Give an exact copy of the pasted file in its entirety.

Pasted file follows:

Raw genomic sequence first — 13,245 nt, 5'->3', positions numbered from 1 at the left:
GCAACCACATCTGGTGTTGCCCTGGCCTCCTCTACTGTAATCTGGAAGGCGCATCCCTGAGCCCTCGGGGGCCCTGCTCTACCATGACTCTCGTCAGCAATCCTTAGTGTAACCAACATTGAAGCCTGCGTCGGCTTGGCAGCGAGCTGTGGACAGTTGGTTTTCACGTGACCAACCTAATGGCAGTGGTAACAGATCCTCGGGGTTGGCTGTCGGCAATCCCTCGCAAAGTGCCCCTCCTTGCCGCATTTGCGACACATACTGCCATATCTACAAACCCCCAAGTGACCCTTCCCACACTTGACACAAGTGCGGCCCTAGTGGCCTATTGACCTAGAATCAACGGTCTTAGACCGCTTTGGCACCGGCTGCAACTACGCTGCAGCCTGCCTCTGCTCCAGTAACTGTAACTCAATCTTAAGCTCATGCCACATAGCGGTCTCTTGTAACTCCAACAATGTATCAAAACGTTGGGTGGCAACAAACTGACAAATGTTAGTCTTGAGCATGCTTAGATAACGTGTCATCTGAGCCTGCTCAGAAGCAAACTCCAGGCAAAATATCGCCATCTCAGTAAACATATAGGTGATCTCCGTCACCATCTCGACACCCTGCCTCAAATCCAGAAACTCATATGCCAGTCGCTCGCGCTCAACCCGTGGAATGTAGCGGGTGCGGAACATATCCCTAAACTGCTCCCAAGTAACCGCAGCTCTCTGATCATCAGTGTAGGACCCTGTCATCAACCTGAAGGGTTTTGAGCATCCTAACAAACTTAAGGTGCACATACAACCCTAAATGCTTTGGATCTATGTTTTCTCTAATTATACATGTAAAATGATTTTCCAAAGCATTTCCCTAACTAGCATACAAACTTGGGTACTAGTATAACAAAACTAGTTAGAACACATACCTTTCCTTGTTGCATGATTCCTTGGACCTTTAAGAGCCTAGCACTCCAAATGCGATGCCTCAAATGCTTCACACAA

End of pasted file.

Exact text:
Raw genomic sequence first — 13,245 nt, 5'->3', positions numbered from 1 at the left:
GCAACCACATCTGGTGTTGCCCTGGCCTCCTCTACTGTAATCTGGAAGGCGCATCCCTGAGCCCTCGGGGGCCCTGCTCTACCATGACTCTCGTCAGCAATCCTTAGTGTAACCAACATTGAAGCCTGCGTCGGCTTGGCAGCGAGCTGTGGACAGTTGGTTTTCACGTGACCAACCTAATGGCAGTGGTAACAGATCCTCGGGGTTGGCTGTCGGCAATCCCTCGCAAAGTGCCCCTCCTTGCCGCATTTGCGACACATACTGCCATATCTACAAACCCCCAAGTGACCCTTCCCACACTTGACACAAGTGCGGCCCTAGTGGCCTATTGACCTAGAATCAACGGTCTTAGACCGCTTTGGCACCGGCTGCAACTACGCTGCAGCCTGCCTCTGCTCCAGTAACTGTAACTCAATCTTAAGCTCATGCCACATAGCGGTCTCTTGTAACTCCAACAATGTATCAAAACGTTGGGTGGCAACAAACTGACAAATGTTAGTCTTGAGCATGCTTAGATAACGTGTCATCTGAGCCTGCTCAGAAGCAAACTCCAGGCAAAATATCGCCATCTCAGTAAACATATAGGTGATCTCCGTCACCATCTCGACACCCTGCCTCAAATCCAGAAACTCATATGCCAGTCGCTCGCGCTCAACCCGTGGAATGTAGCGGGTGCGGAACATATCCCTAAACTGCTCCCAAGTAACCGCAGCTCTCTGATCATCAGTGTAGGACCCTGTCATCAACCTGAAGGGTTTTGAGCATCCTAACAAACTTAAGGTGCACATACAACCCTAAATGCTTTGGATCTATGTTTTCTCTAATTATACATGTAAAATGATTTTCCAAAGCATTTCCCTAACTAGCATACAAACTTGGGTACTAGTATAACAAAACTAGTTAGAACACATACCTTTCCTTGTTGCATGATTCCTTGGACCTTTAAGAGCCTAGCACTCCAAATGCGATGCCTCAAATGCTTCACACAA